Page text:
So far, parts of the list have been rented to a number of Republican candidates — including the gubernatorial campaign of Ron DeSantis in Florida and the Senate campaign of Josh Hawley in Missouri — and nonprofit groups advocating the confirmation of Brett Kavanaugh to the Supreme Court, and to an author promoting a pro-Trump book, according to people familiar with the arrangement.
Digital files of supporters’ data have become indispensable tools of modern campaigns, relied upon for fundraising, mobilizing volunteers and rallying supporters to get out to vote. And they have become valuable currency in their own right, sometimes reaping millions of dollars in rental fees for the campaigns that built the lists and the list brokers who arrange the rentals.
It is not uncommon for former candidates to rent or sell their lists to pay down debts, or for active campaigns to swap parts of their lists with those of ideologically aligned party or campaign committees to build their networks.
The Trump campaign maintains ownership of the list and veto authority over all rentals, according to interviews and the marketing emails. One such email indicates that “as long as the political group, org, nonprofit or business is not hostile to the president, then they are most likely able to use the data with no problem.”
It is not clear whether the president, who is known to abhor the prospect of others’ profiting from their affiliations with him, is aware of the details of the arrangement.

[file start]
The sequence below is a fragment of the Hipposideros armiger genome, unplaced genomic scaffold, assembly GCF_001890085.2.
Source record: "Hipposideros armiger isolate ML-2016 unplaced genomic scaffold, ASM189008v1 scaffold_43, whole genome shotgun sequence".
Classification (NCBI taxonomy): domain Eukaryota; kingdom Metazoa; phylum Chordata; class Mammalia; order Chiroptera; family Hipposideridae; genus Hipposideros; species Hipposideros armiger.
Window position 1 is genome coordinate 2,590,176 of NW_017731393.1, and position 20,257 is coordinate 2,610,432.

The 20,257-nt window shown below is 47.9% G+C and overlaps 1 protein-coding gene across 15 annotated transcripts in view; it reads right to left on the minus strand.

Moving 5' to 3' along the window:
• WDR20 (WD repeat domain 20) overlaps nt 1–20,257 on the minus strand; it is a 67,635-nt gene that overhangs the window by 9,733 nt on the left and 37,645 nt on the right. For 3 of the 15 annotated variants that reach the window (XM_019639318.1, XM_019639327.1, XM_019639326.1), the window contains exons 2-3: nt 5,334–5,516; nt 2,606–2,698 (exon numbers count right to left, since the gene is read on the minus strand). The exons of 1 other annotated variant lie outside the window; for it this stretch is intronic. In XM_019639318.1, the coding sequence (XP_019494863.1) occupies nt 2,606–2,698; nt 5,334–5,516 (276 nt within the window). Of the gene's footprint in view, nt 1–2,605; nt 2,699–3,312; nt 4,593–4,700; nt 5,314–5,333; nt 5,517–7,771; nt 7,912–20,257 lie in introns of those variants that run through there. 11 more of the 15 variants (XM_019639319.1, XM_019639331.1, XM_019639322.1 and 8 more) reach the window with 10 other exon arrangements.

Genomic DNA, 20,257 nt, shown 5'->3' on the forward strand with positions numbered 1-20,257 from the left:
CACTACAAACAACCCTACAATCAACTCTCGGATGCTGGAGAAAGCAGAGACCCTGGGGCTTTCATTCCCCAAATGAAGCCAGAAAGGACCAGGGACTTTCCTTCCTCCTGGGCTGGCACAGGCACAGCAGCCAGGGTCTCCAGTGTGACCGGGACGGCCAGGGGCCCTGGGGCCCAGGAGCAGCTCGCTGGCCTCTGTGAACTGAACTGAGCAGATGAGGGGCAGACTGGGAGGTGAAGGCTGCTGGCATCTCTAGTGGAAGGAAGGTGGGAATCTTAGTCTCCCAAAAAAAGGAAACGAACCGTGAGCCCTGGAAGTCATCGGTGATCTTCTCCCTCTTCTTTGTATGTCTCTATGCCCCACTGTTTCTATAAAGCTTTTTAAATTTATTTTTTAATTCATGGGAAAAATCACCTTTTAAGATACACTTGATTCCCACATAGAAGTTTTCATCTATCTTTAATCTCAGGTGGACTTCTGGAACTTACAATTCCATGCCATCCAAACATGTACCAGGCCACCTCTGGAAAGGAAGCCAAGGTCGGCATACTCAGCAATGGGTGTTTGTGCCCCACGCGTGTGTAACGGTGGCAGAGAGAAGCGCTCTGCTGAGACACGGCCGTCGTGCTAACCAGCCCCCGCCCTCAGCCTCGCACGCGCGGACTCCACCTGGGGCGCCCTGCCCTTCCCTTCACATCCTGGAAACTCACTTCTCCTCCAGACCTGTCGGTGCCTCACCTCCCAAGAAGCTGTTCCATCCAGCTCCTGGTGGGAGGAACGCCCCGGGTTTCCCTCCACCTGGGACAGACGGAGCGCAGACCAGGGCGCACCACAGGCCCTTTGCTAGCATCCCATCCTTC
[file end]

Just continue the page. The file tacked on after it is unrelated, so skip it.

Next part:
The people familiar with the arrangement said the rentals so far had been sparing, but the volume has been increasing in recent weeks as key midterm races began heating up.
They said that roughly 85 percent of the funds paid for the rentals will be passed through to the Trump campaign. Excelsior will keep whatever portion of the remaining 15 percent is left after it pays its overhead and subcontractors, including an email fundraising company called Campaign Inbox that was started after the election by people who worked on Trump’s campaign, including Matt Oczkowski, a former official at the defunct data company Cambridge Analytica.
It is unclear how much the arrangement has yielded for Excelsior, Campaign Inbox or the Trump campaign to date. That is partly because such transactions may not be completely traceable through campaign-finance filings and partly because the filings on record mostly only cover expenditures through the end of June — before the arrangement was completed.
The arrangement replaces an earlier one that had relied on companies owned by Parscale, a close confidant of the Trump family who had played a key role in building the list as the digital director of Trump’s 2016 campaign. During that campaign, his company, Giles-Parscale, was by far the biggest vendor, receiving nearly $88 million in payments, though most of the money was probably passed through to Facebook and other platforms for ads.